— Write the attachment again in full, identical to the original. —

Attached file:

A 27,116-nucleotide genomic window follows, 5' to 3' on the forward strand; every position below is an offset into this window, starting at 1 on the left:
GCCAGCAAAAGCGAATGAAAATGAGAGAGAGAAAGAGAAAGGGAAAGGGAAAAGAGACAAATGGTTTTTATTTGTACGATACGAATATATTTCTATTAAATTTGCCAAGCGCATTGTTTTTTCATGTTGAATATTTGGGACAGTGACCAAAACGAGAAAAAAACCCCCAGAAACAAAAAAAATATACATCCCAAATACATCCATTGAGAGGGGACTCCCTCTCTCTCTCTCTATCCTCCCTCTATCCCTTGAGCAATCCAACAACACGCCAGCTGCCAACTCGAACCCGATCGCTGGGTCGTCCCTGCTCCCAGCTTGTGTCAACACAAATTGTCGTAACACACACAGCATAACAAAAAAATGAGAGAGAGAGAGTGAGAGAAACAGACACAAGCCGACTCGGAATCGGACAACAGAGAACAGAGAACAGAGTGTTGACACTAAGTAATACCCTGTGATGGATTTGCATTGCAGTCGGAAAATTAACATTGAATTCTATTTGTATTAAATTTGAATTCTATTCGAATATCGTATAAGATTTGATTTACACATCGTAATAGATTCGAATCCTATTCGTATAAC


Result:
A 27,116-nucleotide genomic window follows, 5' to 3' on the forward strand; every position below is an offset into this window, starting at 1 on the left:
GCCAGCAAAAGCGAATGAAAATGAGAGAGAGAAAGAGAAAGGGAAAGGGAAAAGAGACAAATGGTTTTTATTTGTACGATACGAATATATTTCTATTAAATTTGCCAAGCGCATTGTTTTTTCATGTTGAATATTTGGGACAGTGACCAAAACGAGAAAAAAACCCCCAGAAACAAAAAAAATATACATCCCAAATACATCCATTGAGAGGGGACTCCCTCTCTCTCTCTCTATCCTCCCTCTATCCCTTGAGCAATCCAACAACACGCCAGCTGCCAACTCGAACCCGATCGCTGGGTCGTCCCTGCTCCCAGCTTGTGTCAACACAAATTGTCGTAACACACACAGCATAACAAAAAAATGAGAGAGAGAGAGTGAGAGAAACAGACACAAGCCGACTCGGAATCGGACAACAGAGAACAGAGAACAGAGTGTTGACACTAAGTAATACCCTGTGATGGATTTGCATTGCAGTCGGAAAATTAACATTGAATTCTATTTGTATTAAATTTGAATTCTATTCGAATATCGTATAAGATTTGATTTACACATCGTAATAGATTCGAATCCTATTCGTATAAC